Change and uncertainty can feel scary and overwhelming. But, change is a fact of life. It can be big or small, planned or unexpected – and it can carry with it both negative and positive feelings. That’s what makes it so complex. If you focus on learning how to cope ahead during times of uncertainty, you will gain control of your emotional responses and likely be able to tolerate the ebbs and flows that inevitably come with life.
Have you ever considered if you respond to situations or react to them? Imagine being at work and you receive an email from your boss about a big change in process that will add a lot more work to your plate. Is your knee-jerk reaction to fire off a scathing email response, storm out of the building, bang your hands on your desk in exasperation, or run to a co-worker and immediately start complaining about how management could possibly be doing this to you?
This would be considered a reaction to the situation. It’s emotionally driven and likely leaves you feeling out of control, impulsive and overwhelmed. Your body is probably experiencing physical reactions as well – maybe your face is hot, your hands are clenched, you’re short of breath and have a pit in your stomach.
What if instead of reacting you could learn how to gain control of even the most uncertain situations, sustain your energy (even when your strength and control begin to waiver), and increase your level of optimism about the situation so that you can find purpose and opportunity? Would that be helpful?
Yes? Okay, then let’s talk about how to be a responder rather than a reactor.
Think about a firefighter - they arrive at the scene of a burning building and have to assess the situation very quickly. They immediately go to work getting people to safety and putting out the fire. However, have you ever stopped to consider that they don’t run into the fire – they walk? More than that, they have crafted an action plan driven by non-emotional, swift decision-making. They are responding to the situation rather than reacting.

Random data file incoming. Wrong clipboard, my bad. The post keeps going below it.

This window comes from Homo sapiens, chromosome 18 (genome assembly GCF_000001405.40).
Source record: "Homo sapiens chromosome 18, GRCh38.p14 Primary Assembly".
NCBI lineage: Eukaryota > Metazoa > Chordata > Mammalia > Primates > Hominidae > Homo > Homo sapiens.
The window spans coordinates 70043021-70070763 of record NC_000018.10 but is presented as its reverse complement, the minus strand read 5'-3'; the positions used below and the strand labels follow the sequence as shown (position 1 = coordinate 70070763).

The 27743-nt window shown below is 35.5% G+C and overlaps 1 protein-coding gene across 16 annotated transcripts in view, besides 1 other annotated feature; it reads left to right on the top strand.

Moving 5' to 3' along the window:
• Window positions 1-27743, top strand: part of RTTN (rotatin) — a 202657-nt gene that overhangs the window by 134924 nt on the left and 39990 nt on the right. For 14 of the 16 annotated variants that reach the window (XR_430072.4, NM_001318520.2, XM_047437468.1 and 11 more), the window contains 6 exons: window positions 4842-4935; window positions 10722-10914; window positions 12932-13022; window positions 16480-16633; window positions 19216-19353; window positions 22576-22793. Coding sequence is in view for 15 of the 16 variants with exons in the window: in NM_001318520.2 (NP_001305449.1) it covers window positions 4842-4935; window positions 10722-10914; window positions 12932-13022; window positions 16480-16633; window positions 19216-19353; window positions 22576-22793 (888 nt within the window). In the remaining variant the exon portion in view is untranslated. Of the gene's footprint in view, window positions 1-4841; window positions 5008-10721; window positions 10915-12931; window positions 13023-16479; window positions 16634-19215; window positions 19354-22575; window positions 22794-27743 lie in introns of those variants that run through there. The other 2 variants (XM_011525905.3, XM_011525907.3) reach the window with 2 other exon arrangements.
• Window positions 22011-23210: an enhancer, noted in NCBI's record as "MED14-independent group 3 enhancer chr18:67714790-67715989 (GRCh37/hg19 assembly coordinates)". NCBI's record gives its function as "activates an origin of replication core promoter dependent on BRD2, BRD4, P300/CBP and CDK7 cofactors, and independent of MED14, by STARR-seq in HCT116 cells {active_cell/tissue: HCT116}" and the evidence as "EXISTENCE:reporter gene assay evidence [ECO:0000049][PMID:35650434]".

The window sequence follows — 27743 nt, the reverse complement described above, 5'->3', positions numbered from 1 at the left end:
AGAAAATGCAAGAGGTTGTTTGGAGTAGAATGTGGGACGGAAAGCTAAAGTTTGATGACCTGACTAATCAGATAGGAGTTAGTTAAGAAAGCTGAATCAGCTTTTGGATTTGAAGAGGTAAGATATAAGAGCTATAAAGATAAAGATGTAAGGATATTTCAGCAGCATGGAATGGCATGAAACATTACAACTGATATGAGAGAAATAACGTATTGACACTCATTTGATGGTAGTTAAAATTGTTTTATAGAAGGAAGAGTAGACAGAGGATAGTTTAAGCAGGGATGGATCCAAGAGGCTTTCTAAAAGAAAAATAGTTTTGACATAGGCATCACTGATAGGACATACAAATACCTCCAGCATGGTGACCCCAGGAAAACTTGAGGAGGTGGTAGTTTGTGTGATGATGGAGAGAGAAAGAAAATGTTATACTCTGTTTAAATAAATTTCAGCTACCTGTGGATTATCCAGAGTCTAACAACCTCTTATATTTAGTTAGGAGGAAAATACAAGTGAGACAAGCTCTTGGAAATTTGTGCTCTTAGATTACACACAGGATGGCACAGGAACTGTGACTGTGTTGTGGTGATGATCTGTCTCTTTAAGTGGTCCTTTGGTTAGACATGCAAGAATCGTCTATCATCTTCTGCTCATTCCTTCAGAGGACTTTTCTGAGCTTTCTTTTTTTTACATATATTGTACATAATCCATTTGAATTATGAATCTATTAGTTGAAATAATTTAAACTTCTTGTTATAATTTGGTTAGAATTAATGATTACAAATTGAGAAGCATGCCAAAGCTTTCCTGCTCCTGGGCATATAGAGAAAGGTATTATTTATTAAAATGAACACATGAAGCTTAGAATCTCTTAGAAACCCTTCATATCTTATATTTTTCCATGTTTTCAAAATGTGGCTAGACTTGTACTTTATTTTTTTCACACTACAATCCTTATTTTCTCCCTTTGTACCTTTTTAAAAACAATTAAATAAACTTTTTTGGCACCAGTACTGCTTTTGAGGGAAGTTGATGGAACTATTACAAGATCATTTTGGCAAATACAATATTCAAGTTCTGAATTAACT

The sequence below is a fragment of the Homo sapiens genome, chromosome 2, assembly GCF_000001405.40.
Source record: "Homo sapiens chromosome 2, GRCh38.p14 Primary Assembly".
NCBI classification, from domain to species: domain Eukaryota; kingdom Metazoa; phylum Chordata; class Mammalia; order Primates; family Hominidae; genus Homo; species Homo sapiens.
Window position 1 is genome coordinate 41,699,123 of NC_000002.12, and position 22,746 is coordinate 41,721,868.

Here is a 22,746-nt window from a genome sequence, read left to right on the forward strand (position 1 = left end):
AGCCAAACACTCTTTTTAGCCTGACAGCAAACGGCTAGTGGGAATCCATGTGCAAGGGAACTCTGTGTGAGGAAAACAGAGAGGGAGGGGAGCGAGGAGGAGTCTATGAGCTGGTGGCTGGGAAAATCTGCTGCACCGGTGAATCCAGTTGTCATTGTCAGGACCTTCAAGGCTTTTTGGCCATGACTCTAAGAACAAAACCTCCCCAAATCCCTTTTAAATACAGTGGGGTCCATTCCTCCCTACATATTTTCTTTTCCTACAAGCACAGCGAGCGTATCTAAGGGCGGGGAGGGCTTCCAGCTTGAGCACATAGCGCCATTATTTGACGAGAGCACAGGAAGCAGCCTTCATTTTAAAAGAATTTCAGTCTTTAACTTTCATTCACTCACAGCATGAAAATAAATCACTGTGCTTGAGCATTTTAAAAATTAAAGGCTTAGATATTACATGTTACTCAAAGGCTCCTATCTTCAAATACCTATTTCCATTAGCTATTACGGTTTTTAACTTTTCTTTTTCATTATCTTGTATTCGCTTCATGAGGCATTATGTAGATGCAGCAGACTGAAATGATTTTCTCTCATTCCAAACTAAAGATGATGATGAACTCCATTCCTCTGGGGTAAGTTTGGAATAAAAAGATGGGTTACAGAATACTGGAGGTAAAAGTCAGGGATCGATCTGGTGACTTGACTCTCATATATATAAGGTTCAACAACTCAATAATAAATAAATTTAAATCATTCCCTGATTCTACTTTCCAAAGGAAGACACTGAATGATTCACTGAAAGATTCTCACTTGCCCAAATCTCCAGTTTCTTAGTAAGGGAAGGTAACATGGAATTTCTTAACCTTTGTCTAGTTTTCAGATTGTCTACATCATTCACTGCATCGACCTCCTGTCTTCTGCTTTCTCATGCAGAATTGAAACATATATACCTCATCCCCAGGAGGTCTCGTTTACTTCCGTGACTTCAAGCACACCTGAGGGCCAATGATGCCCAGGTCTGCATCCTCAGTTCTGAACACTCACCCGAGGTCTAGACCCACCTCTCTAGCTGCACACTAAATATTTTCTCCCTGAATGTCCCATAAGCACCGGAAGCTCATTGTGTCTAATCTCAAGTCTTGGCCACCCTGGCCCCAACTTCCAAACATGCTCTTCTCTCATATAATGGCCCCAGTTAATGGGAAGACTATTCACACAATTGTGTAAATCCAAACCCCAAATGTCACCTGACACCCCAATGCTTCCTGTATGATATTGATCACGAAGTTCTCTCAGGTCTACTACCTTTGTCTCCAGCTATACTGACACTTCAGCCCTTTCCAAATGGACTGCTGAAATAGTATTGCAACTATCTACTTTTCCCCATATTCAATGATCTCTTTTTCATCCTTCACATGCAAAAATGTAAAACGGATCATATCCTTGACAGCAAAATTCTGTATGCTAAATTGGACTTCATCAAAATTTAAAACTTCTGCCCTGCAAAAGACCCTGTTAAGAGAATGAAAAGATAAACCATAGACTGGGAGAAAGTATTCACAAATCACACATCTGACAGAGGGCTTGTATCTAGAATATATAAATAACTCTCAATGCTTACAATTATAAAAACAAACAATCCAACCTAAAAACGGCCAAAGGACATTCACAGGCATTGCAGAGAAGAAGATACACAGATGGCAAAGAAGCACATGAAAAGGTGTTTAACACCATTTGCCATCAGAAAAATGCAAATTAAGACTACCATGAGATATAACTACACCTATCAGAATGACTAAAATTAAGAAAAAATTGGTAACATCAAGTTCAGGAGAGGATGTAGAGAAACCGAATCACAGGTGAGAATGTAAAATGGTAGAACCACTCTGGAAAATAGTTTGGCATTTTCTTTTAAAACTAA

A responder response style during uncertain times is going to yield better results in your life than a reactor style. A responder is going to stay calm, controlled, thoughtful, organized and prepared. Think back to the example above about the boss’s email. Rather than reacting to that situation, you can learn skills that will allow you to put space between yourself and the situation causing you stress and then create an action plan to respond responsibly – allowing you to experience more confidence, success and joy in life.
Anticipate the problems ahead: acknowledging and understanding that problems are always going to arise allows you the ability to shift your mindset and cope ahead. This is one of the best ways to reduce anxiety and worry because you're preparing yourself and making sure that you have the necessary tools or skills to face those moments.